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Car Crashes and Disc Herniation  
Well, actually… none.

While reviewing the literature recently regarding disc herniation causation in general and injury in minor trauma in particular, I ran into a few problems. The most glaring problem is that it is very difficult to find definitive information on disc herniation as it pertains to legal causation. As we know, a scientific cause and a legal cause are not the same thing. Culling the medical literature primarily concerned with scientific causes for support, for or against, a legal cause is daunting. Study results are all over the board and what recommendations there are often come from relatively low level evidence.  
Looking for an authoritative statement on causation I turned to the AMA’s Guides to the Evaluation of Disease and Injury Causation, 2008. It was not very helpful. A few paragraphs on disc degeneration, the methodological difficulties of research and somewhat conflicting results from cadaveric biomechanical studies eventually resulting in a wishy-washy conclusion.

“One possible conclusion from the cited literature is that disc herniations are caused primarily by genetic, age-related, and/or ischemic degeneration (atherosclerosis). Trauma, most likely repetitive loading fatigue, seems to be of secondary importance.

Other conclusions are also possible…” Page 128

This is followed an even less enlightening few paragraphs on legal causation mentioning “ Thin-Skull” and “Crumbling-Skull” principles. No matter which side of the argument you fall on you can find research to support your claim. The often referenced article by Carragee in Spine 2006, Dec 1; 3(25) 2942-9, showed no association between episodes of low back pain (not disc herniation) and minor trauma. There are biomechanical studies that indicate some degree of disc degeneration plays a significant role, but herniations can be caused by single-event loading. Epidemiology studies show that most adults have at least some disc degeneration. There are also case studies and series showing disc injuries from such things as roller coaster rides and sneezing.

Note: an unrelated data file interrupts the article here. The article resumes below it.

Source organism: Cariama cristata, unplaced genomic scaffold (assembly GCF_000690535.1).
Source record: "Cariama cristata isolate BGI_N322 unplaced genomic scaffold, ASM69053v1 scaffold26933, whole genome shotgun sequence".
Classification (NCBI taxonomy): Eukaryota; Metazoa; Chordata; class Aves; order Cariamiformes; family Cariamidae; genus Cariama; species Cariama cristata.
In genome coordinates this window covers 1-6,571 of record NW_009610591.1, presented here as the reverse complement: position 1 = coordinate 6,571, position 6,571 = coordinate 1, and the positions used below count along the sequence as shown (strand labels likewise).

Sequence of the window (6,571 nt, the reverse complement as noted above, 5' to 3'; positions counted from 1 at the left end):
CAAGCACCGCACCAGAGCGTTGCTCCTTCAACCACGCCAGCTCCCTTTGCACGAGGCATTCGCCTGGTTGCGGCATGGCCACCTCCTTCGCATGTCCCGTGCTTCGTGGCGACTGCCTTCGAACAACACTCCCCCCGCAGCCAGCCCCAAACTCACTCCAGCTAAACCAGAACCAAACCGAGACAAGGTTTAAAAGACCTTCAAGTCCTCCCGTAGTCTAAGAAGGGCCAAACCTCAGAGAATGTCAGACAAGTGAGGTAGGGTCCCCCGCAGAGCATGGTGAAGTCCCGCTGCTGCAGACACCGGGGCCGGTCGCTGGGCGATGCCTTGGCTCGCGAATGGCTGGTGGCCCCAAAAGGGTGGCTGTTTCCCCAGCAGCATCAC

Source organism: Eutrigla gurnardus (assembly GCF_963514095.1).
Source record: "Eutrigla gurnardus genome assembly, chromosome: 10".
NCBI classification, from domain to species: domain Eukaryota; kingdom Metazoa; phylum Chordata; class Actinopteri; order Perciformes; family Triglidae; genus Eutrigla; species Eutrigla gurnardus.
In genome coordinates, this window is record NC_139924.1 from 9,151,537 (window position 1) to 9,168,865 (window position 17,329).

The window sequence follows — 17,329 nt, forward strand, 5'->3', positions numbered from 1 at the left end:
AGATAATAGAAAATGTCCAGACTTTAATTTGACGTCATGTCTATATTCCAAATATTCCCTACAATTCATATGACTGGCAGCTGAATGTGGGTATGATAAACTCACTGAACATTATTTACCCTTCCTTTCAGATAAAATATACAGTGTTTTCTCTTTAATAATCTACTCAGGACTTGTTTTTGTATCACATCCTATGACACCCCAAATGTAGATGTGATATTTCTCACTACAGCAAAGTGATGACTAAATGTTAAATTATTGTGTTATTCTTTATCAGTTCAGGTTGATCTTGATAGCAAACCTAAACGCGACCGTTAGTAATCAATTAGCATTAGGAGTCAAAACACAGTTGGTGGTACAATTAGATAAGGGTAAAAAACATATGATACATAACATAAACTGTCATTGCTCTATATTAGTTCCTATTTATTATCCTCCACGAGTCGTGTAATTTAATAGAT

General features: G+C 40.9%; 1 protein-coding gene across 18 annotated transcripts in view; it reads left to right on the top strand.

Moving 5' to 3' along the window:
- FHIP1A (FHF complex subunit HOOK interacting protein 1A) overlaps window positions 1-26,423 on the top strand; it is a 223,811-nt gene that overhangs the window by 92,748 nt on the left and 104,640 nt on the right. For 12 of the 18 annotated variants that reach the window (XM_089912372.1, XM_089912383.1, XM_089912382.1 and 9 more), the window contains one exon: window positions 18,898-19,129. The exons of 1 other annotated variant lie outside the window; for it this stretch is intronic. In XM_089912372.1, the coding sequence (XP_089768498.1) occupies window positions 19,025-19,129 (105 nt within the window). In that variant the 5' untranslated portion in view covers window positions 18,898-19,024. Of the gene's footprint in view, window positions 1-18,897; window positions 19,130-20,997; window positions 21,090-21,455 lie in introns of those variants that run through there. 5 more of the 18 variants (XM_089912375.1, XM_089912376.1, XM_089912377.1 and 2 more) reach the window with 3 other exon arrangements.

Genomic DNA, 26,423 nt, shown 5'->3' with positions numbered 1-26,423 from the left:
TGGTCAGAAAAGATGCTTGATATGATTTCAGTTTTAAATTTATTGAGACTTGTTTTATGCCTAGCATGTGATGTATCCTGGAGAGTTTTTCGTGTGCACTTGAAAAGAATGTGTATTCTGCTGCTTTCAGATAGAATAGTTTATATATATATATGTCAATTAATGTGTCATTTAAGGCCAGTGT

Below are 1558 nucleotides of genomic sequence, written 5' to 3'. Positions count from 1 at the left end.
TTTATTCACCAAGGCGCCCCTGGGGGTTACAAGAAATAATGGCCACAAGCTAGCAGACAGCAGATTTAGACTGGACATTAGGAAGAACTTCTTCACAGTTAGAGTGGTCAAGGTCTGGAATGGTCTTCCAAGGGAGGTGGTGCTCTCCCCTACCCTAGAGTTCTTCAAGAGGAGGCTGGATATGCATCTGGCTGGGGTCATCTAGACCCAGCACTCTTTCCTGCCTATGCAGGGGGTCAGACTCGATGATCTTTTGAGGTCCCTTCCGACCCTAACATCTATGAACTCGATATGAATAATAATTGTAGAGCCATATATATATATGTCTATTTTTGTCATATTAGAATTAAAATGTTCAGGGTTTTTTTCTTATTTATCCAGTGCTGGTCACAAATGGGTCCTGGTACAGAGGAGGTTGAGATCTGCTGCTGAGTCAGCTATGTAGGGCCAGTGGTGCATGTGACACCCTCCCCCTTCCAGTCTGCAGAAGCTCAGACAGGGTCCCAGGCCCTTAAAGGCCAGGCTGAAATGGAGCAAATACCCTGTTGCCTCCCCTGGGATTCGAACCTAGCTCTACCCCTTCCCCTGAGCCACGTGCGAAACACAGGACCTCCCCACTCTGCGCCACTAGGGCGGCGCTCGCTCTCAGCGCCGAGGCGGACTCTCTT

Some of those that argue against minor trauma as the cause of a disc herniation will cite epidemiology literature that show the majority of disc herniations, somewhere around 60%, occur spontaneously, i.e. without an inciting event. The injured party’s disc herniation therefore could have happened spontaneously, not because of the trauma. This would imply that if the person involved in the car crash had gotten into their car without a disc problem and they arrived at their destination, instead of being in the accident, they would have gotten out of the car with a disc problem. Or at least, that the disc injury happened at the time of the crash, but was not caused by it. It seems counterintuitive to argue that a disc can be so fragile that it spontaneously ruptures, but introducing an external force would have no effect. This brings me back to my original statement. If the majority of disc injuries occur without trauma then there is no minimum threshold that must be reached to cause injury.  

No simulated crash, no matter how carefully constructed, can recreate all the variables involved in the original accident. We cannot know the exact condition of every disc and spinal segment or the muscle forces generated along the spinal at the time of the crash. For now we will have to continue to rely on sound clinical judgement against the backdrop of the scientific evidence. Clear reasoning, within the parameters of causation including, biologic plausibility, temporal association and lack of a more likely explanation is the best tool we have.